Although Martin was standing near the defendant, Collins and Landi did not detain her or request permission to search her. Landi testified that he was concerned with the defendant at the time. Landi said he was looking for crack cocaine or other drugs like marijuana. While searching the defendant, Landi performed a "crotch check" and felt an object he believed was a bag of crack cocaine. He said he recognized the object from his experience with drug dealers who had concealed cocaine "underneath the scrotum or around the genital area." Landi acknowledged that such concealment would require the drugs to be taped or otherwise attached to the subject's body. He said that the defendant's pants were loose and that he did not determine whether the defendant was wearing underwear.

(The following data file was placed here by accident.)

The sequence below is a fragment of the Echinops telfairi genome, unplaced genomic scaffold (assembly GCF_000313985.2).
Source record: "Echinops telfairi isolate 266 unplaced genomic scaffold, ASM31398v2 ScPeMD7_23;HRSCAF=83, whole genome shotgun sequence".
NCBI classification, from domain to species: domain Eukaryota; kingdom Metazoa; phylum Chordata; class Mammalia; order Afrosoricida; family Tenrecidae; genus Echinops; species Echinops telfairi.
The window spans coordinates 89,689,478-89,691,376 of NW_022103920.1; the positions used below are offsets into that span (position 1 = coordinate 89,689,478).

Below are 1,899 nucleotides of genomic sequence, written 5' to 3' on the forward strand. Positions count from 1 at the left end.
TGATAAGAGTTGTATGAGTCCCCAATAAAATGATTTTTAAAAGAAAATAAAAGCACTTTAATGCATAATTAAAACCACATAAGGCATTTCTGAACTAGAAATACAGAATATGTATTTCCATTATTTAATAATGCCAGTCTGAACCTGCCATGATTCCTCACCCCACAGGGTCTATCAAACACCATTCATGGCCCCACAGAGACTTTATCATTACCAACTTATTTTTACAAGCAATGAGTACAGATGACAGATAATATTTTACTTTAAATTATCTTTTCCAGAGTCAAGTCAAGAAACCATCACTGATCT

During the search, Landi attempted to handcuff the defendant while announcing, "he has a bag of crack in his crotch." He testified that the defendant broke away and ran at that point. The officers chased the defendant into his house. Landi went upstairs but did not find the defendant.
Officer Collins' Testimony
Officer Collins testified that he was riding in the passenger seat of the squad car when he saw the defendant and Martin standing 50 to 60 feet away in the alley. He said he first believed the defendant was urinating because his pants were undone. However, he said he then saw the defendant "take his right hand and hand Martin an item, and then [take] an item from her and put it in his right pocket." He did not see what they exchanged, but he told Landi to stop the car because he had witnessed a drug deal. Collins acknowledged that only a few seconds passed between the time he saw the defendant and when Landi stopped the car.